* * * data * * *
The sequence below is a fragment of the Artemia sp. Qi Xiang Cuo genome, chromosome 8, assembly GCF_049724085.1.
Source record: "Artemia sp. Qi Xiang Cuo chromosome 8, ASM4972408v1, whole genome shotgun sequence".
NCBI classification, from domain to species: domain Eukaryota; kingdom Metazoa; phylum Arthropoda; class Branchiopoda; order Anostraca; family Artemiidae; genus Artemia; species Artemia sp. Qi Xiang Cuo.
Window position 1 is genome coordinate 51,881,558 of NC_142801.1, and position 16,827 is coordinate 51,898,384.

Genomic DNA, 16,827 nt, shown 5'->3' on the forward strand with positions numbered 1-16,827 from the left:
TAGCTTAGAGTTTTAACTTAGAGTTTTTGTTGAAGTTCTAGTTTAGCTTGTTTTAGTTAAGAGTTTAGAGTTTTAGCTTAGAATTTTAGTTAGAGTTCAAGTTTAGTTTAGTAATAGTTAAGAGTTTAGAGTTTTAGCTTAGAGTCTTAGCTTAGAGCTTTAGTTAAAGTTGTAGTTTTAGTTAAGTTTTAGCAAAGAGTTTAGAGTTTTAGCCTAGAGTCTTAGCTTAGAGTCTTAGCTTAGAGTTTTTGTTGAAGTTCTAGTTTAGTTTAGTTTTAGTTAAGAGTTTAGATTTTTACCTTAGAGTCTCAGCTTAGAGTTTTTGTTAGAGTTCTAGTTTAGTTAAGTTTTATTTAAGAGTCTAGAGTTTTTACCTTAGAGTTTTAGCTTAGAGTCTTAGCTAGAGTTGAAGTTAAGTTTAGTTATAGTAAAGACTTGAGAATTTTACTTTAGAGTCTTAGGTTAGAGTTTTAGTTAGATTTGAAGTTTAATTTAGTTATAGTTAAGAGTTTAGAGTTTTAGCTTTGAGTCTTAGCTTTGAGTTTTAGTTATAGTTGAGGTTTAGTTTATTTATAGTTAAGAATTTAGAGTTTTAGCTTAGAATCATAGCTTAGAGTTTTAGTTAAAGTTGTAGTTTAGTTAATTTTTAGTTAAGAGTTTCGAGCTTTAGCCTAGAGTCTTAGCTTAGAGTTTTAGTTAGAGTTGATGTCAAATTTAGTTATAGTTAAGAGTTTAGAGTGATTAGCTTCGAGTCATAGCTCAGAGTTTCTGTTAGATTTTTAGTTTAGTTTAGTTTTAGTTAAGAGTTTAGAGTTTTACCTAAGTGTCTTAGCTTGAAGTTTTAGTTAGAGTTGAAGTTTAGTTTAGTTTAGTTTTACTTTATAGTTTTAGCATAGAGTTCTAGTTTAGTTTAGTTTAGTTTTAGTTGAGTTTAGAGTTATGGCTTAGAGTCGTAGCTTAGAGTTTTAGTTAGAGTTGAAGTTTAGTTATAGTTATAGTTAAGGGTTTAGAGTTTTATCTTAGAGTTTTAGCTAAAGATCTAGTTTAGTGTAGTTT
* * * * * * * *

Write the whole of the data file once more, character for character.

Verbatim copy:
The sequence below is a fragment of the Artemia sp. Qi Xiang Cuo genome, chromosome 8, assembly GCF_049724085.1.
Source record: "Artemia sp. Qi Xiang Cuo chromosome 8, ASM4972408v1, whole genome shotgun sequence".
NCBI classification, from domain to species: domain Eukaryota; kingdom Metazoa; phylum Arthropoda; class Branchiopoda; order Anostraca; family Artemiidae; genus Artemia; species Artemia sp. Qi Xiang Cuo.
Window position 1 is genome coordinate 51,881,558 of NC_142801.1, and position 16,827 is coordinate 51,898,384.

Genomic DNA, 16,827 nt, shown 5'->3' on the forward strand with positions numbered 1-16,827 from the left:
TAGCTTAGAGTTTTAACTTAGAGTTTTTGTTGAAGTTCTAGTTTAGCTTGTTTTAGTTAAGAGTTTAGAGTTTTAGCTTAGAATTTTAGTTAGAGTTCAAGTTTAGTTTAGTAATAGTTAAGAGTTTAGAGTTTTAGCTTAGAGTCTTAGCTTAGAGCTTTAGTTAAAGTTGTAGTTTTAGTTAAGTTTTAGCAAAGAGTTTAGAGTTTTAGCCTAGAGTCTTAGCTTAGAGTCTTAGCTTAGAGTTTTTGTTGAAGTTCTAGTTTAGTTTAGTTTTAGTTAAGAGTTTAGATTTTTACCTTAGAGTCTCAGCTTAGAGTTTTTGTTAGAGTTCTAGTTTAGTTAAGTTTTATTTAAGAGTCTAGAGTTTTTACCTTAGAGTTTTAGCTTAGAGTCTTAGCTAGAGTTGAAGTTAAGTTTAGTTATAGTAAAGACTTGAGAATTTTACTTTAGAGTCTTAGGTTAGAGTTTTAGTTAGATTTGAAGTTTAATTTAGTTATAGTTAAGAGTTTAGAGTTTTAGCTTTGAGTCTTAGCTTTGAGTTTTAGTTATAGTTGAGGTTTAGTTTATTTATAGTTAAGAATTTAGAGTTTTAGCTTAGAATCATAGCTTAGAGTTTTAGTTAAAGTTGTAGTTTAGTTAATTTTTAGTTAAGAGTTTCGAGCTTTAGCCTAGAGTCTTAGCTTAGAGTTTTAGTTAGAGTTGATGTCAAATTTAGTTATAGTTAAGAGTTTAGAGTGATTAGCTTCGAGTCATAGCTCAGAGTTTCTGTTAGATTTTTAGTTTAGTTTAGTTTTAGTTAAGAGTTTAGAGTTTTACCTAAGTGTCTTAGCTTGAAGTTTTAGTTAGAGTTGAAGTTTAGTTTAGTTTAGTTTTACTTTATAGTTTTAGCATAGAGTTCTAGTTTAGTTTAGTTTAGTTTTAGTTGAGTTTAGAGTTATGGCTTAGAGTCGTAGCTTAGAGTTTTAGTTAGAGTTGAAGTTTAGTTATAGTTATAGTTAAGGGTTTAGAGTTTTATCTTAGAGTTTTAGCTAAAGATCTAGTTTAGTGTAGTTT